## 4.1.

### Calibration Results with and without Optimization

The Procam-calib tool^{30}^{,}^{31} and SLS-calib tool,^{32}^{,}^{33} two usual calibration tools for the projector-camera-based SLS, are used for the primary calibration in our work. Figure 5 shows the checkerboard calibration plane and planar surface with markers used for parameter optimization. The reference plane is scanned five times with different positions and poses in the working volume. With the downsampling procedure, 10,000 points are randomly selected and reconstructed for the calculation of the planarity error. The calibration parameters by the SLS-calib tool are used as the initial values, and the optimization algorithm is implemented with MATLAB 2012. All the calibration parameters by the Procam-calib tool, SLS-calib tool, and the proposed method are given in Table 1. From the results, we can see that the major differences of three calibration results appear in the distortion factors ${k}_{c}$ and ${k}_{p}$.

## Table 1

Calibration parameters by Procam-calib tool, SLS-calib tool, and the proposed method.

Method | fc/fp | cc/cp | kc/kp | R | T |
---|---|---|---|---|---|

Procam-calib tool | 4096.56 | 1059.85 | 0.012, 0.181, 0.0, $-0.0007$, $-0.0025$ | 0.9515, $-0.0740$, $-0.2986$ | 228.08 |

4095.61 | 826.02 | 0.0081, 0.9763, $-0.2164$ | 11.32 | ||

1433.94 | 517.57 | 0.04, $-0.004$, 0.0, $-0.018$, 0.0001 | 0.3075, 0.2035, 0.9295 | 60.76 | |

1426.67 | 789.51 | ||||

SLS-calib tool | 4096.12 | 1057.50 | 0.017, 0.227, 0.0, 0.0007, 0. 0029 | 0.9514, $-0.0732$, $-0.2989$ | 227.31 |

4095.28 | 827.69 | $-0.0057$, 0.9669, $-0.2551$ | 10.25 | ||

1437.33 | 518.17 | 0.073, 0.0512, 0.0, 0.0096, 0.001 | 0.3077, 0.2444, 0.9195 | 65.47 | |

1430.48 | 846.25 | ||||

Proposed method | 4091.07 | 1058.08 | $-0.019$, $-0.011$, $-0.002$, 0.0021, $-0.0042$ | 0.9523, $-0.0733$, $-0.2967$ | 226.41 |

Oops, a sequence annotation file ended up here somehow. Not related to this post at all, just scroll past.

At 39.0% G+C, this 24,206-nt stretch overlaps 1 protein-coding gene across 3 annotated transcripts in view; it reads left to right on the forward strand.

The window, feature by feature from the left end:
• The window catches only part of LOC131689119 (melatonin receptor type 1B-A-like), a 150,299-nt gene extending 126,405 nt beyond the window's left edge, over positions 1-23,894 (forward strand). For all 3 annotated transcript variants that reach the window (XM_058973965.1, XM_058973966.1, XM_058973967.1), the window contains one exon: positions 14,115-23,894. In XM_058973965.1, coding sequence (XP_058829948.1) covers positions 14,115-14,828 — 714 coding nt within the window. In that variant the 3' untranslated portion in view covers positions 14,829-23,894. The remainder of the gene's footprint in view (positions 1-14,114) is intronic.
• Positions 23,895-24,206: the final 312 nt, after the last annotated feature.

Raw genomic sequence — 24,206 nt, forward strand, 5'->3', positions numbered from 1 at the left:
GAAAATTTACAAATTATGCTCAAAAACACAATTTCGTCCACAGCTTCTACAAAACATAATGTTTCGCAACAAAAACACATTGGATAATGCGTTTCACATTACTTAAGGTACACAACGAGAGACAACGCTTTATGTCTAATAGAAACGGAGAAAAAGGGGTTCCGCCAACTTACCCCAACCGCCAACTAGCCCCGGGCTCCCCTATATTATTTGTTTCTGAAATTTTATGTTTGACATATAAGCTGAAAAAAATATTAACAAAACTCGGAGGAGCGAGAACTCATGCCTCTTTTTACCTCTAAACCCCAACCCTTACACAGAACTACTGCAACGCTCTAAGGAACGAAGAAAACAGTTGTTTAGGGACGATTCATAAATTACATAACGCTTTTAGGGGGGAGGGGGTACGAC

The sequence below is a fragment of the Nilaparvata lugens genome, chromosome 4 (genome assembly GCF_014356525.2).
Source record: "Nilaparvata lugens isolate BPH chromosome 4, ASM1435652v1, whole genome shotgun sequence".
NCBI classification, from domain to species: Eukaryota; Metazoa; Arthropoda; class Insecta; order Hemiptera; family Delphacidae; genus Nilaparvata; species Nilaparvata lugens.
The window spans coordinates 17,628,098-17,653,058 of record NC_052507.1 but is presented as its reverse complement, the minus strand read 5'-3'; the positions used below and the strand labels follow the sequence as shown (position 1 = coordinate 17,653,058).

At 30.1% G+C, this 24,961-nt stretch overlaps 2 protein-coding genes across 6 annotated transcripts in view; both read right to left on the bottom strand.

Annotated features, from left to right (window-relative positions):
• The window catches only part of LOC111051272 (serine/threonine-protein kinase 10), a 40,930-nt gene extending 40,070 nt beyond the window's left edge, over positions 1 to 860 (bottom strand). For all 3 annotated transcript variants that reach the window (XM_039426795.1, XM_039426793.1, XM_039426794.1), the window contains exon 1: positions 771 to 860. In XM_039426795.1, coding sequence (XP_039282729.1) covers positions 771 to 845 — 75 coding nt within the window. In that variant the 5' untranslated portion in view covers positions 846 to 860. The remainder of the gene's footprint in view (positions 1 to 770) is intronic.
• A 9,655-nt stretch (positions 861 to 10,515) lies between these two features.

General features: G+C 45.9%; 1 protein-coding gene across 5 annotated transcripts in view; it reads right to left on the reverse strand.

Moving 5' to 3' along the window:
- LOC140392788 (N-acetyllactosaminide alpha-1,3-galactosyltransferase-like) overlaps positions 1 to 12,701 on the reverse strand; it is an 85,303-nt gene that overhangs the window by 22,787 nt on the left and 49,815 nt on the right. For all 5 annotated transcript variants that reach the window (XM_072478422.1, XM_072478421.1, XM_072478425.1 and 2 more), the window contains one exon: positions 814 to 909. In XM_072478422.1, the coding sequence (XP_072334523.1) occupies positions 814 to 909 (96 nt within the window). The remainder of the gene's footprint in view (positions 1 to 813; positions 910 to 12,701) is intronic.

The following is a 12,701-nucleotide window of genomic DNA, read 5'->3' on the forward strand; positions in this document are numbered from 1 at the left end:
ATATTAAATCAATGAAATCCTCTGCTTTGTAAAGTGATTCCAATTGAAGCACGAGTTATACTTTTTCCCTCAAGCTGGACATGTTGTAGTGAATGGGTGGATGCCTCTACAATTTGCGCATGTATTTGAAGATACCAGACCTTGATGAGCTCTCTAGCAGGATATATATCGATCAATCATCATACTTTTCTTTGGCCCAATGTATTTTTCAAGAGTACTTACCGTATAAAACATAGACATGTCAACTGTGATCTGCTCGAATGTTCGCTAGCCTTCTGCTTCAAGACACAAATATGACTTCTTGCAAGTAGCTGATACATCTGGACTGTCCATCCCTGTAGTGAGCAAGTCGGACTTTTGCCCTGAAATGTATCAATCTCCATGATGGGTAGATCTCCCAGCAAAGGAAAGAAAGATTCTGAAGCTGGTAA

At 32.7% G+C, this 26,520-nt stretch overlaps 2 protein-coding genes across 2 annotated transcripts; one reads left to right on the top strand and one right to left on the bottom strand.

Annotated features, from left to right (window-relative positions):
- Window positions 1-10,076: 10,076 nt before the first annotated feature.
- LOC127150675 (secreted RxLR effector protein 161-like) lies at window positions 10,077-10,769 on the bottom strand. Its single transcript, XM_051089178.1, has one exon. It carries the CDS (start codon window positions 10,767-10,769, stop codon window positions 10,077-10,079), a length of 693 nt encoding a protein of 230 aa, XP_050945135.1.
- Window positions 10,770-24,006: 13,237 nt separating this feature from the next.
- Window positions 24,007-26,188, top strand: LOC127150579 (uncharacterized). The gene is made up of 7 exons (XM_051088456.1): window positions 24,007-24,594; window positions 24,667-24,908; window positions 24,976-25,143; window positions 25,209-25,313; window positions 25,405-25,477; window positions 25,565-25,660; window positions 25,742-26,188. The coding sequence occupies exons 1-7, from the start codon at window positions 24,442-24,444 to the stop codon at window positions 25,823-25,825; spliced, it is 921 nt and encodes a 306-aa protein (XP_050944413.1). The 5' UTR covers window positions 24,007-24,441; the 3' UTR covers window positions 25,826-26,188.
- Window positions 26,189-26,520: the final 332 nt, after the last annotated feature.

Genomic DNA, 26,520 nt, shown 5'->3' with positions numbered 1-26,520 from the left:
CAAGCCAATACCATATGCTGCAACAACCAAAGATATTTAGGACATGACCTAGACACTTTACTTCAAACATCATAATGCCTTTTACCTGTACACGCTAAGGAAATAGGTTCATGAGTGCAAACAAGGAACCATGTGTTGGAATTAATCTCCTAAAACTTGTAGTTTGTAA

4090.99 | 827.42 | $-0.0288$, 0.9669, $-0.2551$ | 10.72 | ||

1438.23 | 518.02 | $-0.046$, $-0.01$, $-0.018$, $-0.0029$, $-0.0007$ | 0.3072, 0.2442, 0.9189 | 65.18 | |

1430.70 | 846.30 |

## 4.2.

### Evaluation of Calibration Accuracy

The reference plane is also used to evaluate the accuracy of different calibration parameters. By changing the position and pose of the reference plane with respect to that used in the optimization stage, it was reconstructed by three calibration results as listed in Table 1. The scanning region is about $400\times 300\text{\hspace{0.17em}\hspace{0.17em}}\mathrm{mm}$. By fitting a plane to the three reconstructed point clouds, distributions of the fitting errors are as displayed in Fig. 6. From the results, we can see that, with classical calibration parameters, distinct reconstruction errors arise at the plane corners and boundaries as shown in Figs. 6(a) and 6(b). This was mainly caused by the inaccurately calibrated lens distortion parameters. The values of metric error terms ${E}_{p}$, ${E}_{d}$, and ${E}_{\theta}$ are also calculated and given in Table 2. From the results, we can see that the planarity by the optimized calibration parameters can be improved 5 to 10 times over classical calibration methods. The distance error by the optimized parameters is very close to 0 compared with the values of 0.219 and 0.166 mm by the other two methods. The angular error can also be improved. To evaluate the robustness of the optimized calibration parameters, the 3-D reconstruction procedure is repeated by changing the position and pose of the target plane, and similar measurement results can be obtained.